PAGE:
Jade Greens closes over water rights

Jade Greens Golf Course – the nine-hole course that lies between Auburn and Black Diamond – closed last weekend.

James Hawk, the owner of Jade Greens, announced in early September that the course will close after 27 years on Nov. 27.

Hawk said in an interview with the Auburn Reporter that it was getting financially tough to keep the course running.

The reason it has become financially difficult for the course is because the Department of Ecology determined in 2015 that Hawk needed to obtain a water right in order to keep watering the course.

“In Washington, you need to have a permit called a water right in order to irrigate a large property like a farm or a golf course,” said Larry Altose, the director of media relations for the Department of Ecology’s northwest region.

It states in RCW 90.44.050 commercial irrigation that exceeds 5,000 gallons of groundwater a day requires a state water rights permit.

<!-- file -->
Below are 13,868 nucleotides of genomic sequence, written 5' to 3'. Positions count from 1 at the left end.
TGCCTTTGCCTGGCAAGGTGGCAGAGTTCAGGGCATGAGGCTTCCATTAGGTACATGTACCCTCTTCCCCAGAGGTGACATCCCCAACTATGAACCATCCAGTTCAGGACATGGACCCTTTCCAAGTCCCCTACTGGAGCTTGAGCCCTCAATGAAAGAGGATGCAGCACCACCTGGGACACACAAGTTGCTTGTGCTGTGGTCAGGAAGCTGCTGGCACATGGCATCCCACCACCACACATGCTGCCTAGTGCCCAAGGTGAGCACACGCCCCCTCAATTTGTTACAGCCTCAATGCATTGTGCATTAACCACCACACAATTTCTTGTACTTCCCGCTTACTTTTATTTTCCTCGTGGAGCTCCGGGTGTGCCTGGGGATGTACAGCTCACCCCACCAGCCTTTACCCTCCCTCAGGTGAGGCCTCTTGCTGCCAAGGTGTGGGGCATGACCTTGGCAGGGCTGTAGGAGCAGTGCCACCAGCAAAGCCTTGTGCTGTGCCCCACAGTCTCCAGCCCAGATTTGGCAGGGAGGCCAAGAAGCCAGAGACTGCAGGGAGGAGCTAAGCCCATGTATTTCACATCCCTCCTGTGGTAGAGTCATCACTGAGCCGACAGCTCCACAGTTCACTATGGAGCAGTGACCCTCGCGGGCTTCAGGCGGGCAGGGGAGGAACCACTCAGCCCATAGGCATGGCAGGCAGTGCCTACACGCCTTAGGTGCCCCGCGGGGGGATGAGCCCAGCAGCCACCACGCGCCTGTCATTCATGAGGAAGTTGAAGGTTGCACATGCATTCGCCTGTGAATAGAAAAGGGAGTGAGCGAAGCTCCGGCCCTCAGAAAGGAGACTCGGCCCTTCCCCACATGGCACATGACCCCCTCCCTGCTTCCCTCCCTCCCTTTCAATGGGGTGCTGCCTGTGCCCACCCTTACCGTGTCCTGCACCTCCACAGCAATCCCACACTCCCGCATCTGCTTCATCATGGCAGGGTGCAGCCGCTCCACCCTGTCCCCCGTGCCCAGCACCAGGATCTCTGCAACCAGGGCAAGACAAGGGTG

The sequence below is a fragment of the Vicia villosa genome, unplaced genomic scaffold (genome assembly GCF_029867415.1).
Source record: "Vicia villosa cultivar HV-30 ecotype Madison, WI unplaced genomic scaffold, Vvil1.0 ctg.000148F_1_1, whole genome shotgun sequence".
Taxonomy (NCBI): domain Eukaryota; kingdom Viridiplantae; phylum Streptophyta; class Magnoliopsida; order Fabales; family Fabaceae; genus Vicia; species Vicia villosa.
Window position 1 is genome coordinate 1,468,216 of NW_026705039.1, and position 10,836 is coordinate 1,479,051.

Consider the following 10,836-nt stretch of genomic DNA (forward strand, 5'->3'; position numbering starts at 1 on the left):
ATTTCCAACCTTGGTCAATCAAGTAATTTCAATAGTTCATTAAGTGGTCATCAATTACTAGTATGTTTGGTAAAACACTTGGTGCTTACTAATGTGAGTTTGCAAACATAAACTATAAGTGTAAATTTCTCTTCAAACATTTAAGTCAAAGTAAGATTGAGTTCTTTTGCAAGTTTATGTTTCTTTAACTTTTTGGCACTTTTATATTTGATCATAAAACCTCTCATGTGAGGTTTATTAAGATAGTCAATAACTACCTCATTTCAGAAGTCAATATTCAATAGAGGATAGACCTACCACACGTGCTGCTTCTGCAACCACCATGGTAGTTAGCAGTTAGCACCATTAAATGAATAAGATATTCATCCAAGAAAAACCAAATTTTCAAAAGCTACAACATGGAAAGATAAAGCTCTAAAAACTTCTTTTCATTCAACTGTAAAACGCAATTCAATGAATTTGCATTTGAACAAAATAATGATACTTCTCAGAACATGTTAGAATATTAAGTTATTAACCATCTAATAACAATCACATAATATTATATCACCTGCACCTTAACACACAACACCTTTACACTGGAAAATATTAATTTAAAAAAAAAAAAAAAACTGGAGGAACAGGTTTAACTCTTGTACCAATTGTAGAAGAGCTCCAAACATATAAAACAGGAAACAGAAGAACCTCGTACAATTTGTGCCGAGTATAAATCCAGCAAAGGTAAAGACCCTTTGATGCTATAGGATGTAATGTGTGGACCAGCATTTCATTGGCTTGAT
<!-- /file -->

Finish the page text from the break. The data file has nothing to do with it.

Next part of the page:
According to a warning letter sent to Hawk by DOE Section Manager Tom Buroker in July 2015, the department was requested to investigate Hawk’s water rights at the course.

“In a search of our water rights database, we were unable to find irrigation water rights for the property,” Buroker wrote, adding that the golf course applied for a water rights permit in 1989 and in 1992, but both applications were denied in 1996 and all appeals were spent by 2000.

The reason why the water rights permits were denied was because the Jade Greens Golf Course is located in the Green River watershed, specifically in an area where groundwater withdrawals can affect water flowing into the Covington Creek, which in turn could affect water going into the Big Soos Creek and eventually into the Green River.

“All tributaries of the Green River, including Covington and Big Soos Creeks, are closed to new water right permits,” Altose said.

A spokesperson for Hawk said he largely didn’t want to comment on the situation, but said he felt his business was caught in a “Catch 22” – that he was required to get a water right permit, but was operating in an area that made it impossible for him to get one.

As of the course’s closing date, there were no plans to sell the land.

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